11. 11. Chapter 1 Introduction1.1 Background and Rationale of the StudyThere is underlying reason of what a country chooses to produce such commodities.This is mainly dependent on resource endowments that a country possesses supportedby key factors of productions. When two countries want to conduct international trade,though they all may have absolute advantage over another country, they can in fact gainfrom trade as long as the extent of comparing gain and loss of relative costs ofproduction between the two countries are apparently different. This means a countryshould specialize in products and services in which it has highest return. David Ricardo(1817) called this “Theory of Comparative Advantage” which is the principaldeterminant of undertaking international trade. He concludes that a country shouldselect and export commodity which is most comparative advantage, and import suchcommodity which is least comparative advantage.In the present day, changing economic phenomena within the unique contexts entailedby geo-politics and greater cross-border economic integration in many regions of theworld have driven the increasing attention on border economics. One of the key featuresof the border economics characterized by a population variable which was theexemplarily substantial income differentials between Mexico and the United States.When accompanied by high rates of joblessness, income disparities between countriesfrequently result in migratory outflows from low earnings regions to higher incomemarkets, (Harris and Todaro, 1970; Borjas, 1994; Durand, Massey, and Zeneno, 2001,cited in Fullerton, 2003).In response to this economic observable fact, Special Border Economic Zone (SBEZ) orMaquiladora or export manufacturing sector has primarily been developed along theborder of Mexico and the United States since 1965. Its objectives were to takeadvantage of available cheap labor in Mexico, proximity to primary markets andregional supply networks in the United States, (Weiler and Zerlentes, 2003). Theimplementation of the North America Free Trade Agreement (NAFTA), which phasesout existing trade barriers between Mexico, Canada and the United States, was expectedto increase to the dispersion of Maquiladoras along the northern border of Mexico. InAsian region, this concept has in recent decade been gaining impetus as a fashionablemodel in realizing economic complementarities between two neighbouring countrieswhich have different stages of development. There have recently been implemented insome bordering countries between North Korea and South Korea. Though this is quiteinitial stage, the progress of undertaking seems pronounced.In ASEAN region, regional cooperation and integration program is advancing throughthe ASEAN Economic Community. Wide economic development gaps betweenASEAN member countries have opened up vast opportunities, for example betweenSouthern region of Malaysia and Singapore, to cooperate joint-production in the form ofSpecial Border Economic Zones along border areas in order to exploitcomplementarities. Located at the cross-roads of mainland South East Asian region,Thailand which is regarded as developed pocket similarly shares common border withfour-neighbouring countries namely Lao PDR, Cambodia, Myanmar and Malaysia. 1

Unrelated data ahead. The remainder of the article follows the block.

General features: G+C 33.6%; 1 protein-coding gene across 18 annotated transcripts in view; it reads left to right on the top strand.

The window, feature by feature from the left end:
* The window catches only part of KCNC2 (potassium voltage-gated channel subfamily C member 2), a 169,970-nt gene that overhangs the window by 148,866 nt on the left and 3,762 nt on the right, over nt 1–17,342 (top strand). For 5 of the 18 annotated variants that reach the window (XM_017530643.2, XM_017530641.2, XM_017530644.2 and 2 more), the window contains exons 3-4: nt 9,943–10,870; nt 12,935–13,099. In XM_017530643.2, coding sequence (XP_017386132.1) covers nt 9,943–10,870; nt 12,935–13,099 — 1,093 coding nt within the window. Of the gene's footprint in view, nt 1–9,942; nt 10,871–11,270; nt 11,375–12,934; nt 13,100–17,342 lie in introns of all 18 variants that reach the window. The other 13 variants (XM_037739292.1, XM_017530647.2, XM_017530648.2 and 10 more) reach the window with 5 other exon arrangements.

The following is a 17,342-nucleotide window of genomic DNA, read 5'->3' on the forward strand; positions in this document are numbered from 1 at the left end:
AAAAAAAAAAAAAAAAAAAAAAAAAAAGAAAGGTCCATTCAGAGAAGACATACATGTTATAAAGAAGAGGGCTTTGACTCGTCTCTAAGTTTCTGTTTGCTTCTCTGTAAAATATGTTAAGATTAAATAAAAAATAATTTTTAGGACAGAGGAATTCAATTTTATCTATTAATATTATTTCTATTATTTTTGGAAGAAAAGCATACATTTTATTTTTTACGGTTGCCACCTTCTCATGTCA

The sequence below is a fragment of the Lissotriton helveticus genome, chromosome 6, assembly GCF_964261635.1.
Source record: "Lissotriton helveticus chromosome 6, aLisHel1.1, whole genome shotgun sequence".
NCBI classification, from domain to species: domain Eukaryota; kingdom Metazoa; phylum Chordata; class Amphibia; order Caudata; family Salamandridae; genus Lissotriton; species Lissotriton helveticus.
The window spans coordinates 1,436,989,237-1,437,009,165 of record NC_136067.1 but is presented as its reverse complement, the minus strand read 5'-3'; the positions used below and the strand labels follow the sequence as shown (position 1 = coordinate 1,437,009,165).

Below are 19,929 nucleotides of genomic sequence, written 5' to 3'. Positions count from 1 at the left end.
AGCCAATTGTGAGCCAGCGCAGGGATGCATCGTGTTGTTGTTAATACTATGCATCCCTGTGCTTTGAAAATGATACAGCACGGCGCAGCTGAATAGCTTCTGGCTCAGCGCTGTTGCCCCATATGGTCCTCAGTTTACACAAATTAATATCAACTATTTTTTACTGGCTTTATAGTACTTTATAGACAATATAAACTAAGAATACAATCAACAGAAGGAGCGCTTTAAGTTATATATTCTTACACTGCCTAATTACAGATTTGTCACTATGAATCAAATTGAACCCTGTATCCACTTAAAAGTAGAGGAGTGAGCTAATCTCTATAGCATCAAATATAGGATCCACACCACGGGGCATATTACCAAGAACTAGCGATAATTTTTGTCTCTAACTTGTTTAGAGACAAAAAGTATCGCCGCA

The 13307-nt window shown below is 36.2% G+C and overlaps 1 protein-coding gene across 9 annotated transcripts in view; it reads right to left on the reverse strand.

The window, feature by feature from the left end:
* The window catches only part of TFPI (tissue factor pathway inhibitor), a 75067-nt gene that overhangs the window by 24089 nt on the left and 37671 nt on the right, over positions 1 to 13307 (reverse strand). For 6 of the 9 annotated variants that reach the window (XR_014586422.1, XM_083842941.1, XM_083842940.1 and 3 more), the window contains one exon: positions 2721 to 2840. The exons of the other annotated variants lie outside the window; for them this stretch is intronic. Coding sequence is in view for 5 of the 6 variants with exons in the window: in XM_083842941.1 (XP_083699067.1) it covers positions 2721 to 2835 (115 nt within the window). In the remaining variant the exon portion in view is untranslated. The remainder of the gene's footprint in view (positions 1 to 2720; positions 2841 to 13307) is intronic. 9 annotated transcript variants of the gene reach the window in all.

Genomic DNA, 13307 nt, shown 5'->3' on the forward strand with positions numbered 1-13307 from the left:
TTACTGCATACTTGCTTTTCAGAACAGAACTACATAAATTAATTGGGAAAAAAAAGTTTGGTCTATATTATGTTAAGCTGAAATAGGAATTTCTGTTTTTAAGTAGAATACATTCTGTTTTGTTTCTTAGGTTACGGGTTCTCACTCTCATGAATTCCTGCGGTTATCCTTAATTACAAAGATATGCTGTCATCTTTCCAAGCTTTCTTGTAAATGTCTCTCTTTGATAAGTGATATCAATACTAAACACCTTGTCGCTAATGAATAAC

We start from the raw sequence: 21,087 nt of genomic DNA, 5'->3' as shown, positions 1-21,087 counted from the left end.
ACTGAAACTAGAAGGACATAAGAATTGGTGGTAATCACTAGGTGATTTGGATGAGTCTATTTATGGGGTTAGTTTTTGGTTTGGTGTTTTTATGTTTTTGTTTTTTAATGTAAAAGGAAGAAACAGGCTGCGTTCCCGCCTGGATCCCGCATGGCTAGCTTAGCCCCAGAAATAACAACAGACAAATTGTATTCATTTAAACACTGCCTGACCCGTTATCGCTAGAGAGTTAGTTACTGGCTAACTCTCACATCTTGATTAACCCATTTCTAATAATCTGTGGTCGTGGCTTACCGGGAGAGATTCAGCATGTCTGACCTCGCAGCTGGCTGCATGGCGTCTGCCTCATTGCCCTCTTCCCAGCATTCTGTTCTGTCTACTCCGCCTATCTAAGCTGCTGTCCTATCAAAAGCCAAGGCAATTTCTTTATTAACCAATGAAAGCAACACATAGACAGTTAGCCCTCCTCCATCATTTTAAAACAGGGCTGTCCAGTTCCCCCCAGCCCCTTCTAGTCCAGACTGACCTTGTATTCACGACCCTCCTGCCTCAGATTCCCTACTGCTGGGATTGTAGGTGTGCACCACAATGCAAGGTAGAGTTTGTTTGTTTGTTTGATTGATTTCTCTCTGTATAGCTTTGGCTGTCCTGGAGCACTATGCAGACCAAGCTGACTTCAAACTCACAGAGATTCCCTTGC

12. 12. Continuously fostered by the regional economic cooperation programs namely theGreater Mekong Sub-region, the Ayeyawady - Chao Phraya - Mekong EconomicCooperation Strategy (ACMECS) and the Indonesia-Malaysia-Thailand GrowthTriangle (IMT-GT), the cross-border trade relations between Thailand and theseneighbouring countries have been flourishing since a recent decade and are continuingto increase signifying that the economic interdependence becomes intensified due tobetter physical connectivity and the gradual effects of several trade agreements signedwith neighbouring countries. These can be evident from increased intra-regional tradeand investments, and greater people’s mobility.Recognizing the large development disparities with neighbouring countries, Thailandhas directed policies toward distributing production bases to border regions in order tointernationally cooperate based on sister city and special border economic zoneconcepts by taking advantages of regional accessibility, good access of quality rawmaterials, labor and market proximity in neighbouring countries. Simultaneously,Thailand is able to not only bridge intra-regional and interregional disparities within hercountry but also to strengthen closer ties with neighbouring countries by means of co-production scheme so that it can help sharing the benefits of economiccomplementarities, appropriately managing huge numbers of illegally immigrant laborinflows as well as sustainably bridging development divergences. This initiative isconsidered having significant implications toward changing economic geography ofmainland South East Asian region as new regional production platforms for deeperintegration with the global supply chains and markets.For this reason, it is necessary to explore the fundamental economic and social rationalefor establishing the special border economic zones in Thailand taking cross-border tradeand commerce prospects into major consideration in order to help identify the potentialgeographical border regions resulting from greater connectivity and accessibility andeconomic sectors to be promoted. In addition, status of regional development and extentof interregional and intra-regional disparities are essential components to be assessed sothat insights on state of regional development and identification of backward borderregions and needed policies to support the establishment of special border economiczones can be accurately carried out.1.2 Objectives of the StudyThe specific objectives of this review research were: 1) To study the factors and the trend of cross-border trade scenarios between Thailand and neighbouring countries. 2) To determine impacts of cross-border trade, commerce and investment dealing with neighbouring countries on Thai economy and society. 3) To identify potential geographical border areas/regions and economic sectors for developing special border economic zones. 4) To recommend policy implications necessary for promoting special border economic zones in Thailand.1.3 Scope of the StudyThis study covered a review of trade and investment agreements as well as tradepolicies between Thailand and neighbouring countries. It also conducted assessment of 2